Google is nearing a deal to pay US$22.5 million to settle charges related to its surreptitious bypassing of the privacy settings of millions of Apple users, reports “The Wall Street Journal” (http://macte.ch/bzOmw), quoting unnamed “officials briefed on the settlement terms.”
The fine is expected to be the largest penalty ever levied on a single company by the U.S. Federal Trade Commission. It offers the latest sign of the FTC’s stepped-up approach to policing online privacy violations, coming just six months after “The Wall Street Journal” reported on Google’s practices.
The consumer protection group, Consumer Watchdog, filed a complaint in February with the FTC after Stanford Researcher Jonathan Mayer revealed what the Internet giant was doing.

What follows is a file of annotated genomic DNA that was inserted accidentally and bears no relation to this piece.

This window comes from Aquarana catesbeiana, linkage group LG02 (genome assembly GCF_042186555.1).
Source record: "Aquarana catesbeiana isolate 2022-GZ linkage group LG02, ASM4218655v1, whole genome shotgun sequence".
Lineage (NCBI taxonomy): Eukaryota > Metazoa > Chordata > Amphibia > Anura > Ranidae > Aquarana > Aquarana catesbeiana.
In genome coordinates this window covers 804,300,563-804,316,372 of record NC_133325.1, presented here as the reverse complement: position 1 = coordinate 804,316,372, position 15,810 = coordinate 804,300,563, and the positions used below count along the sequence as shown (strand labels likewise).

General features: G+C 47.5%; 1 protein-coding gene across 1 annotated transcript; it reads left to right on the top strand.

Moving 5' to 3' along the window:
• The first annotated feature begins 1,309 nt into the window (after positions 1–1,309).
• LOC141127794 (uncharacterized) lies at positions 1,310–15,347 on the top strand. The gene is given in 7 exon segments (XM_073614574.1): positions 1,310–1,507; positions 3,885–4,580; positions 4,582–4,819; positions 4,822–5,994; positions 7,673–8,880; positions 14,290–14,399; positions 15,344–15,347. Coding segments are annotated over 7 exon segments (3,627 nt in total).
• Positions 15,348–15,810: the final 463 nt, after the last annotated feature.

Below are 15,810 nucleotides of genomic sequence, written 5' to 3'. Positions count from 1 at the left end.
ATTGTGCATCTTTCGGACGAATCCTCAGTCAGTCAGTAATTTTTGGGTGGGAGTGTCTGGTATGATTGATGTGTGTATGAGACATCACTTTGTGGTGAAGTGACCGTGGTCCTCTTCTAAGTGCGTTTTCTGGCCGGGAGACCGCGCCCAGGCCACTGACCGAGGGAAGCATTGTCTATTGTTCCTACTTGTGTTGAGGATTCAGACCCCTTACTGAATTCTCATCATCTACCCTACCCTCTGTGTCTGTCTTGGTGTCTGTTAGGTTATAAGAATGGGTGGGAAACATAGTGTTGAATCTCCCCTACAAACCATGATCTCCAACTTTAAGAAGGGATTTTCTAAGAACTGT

“Google hacked past a key privacy setting on iPhones and iPads and other devices using Apple’s Safari browser, placed tracking cookies on them and then lied, saying the settings were still effective,” says John M. Simpson, Consumer Watchdog’s Privacy Project director. “I am delighted the FTC appears ready to take strong action against an obvious violation of Google’s promises to honor users’ privacy in its ‘Buzz’ Consent Decree with the Commission.”
Cookies are small bits of code placed on the browser and can be used by ad networks to track you as you surf the web. Blocking third-party cookies is supposed to prevent such tracking. Safari is the primary browser on the iPhone and iPad. It’s also the default browser on Apple’s computers. Read Jonathan Mayer’s study at http://webpolicy.org/2012/02/17/safari-trackers/ .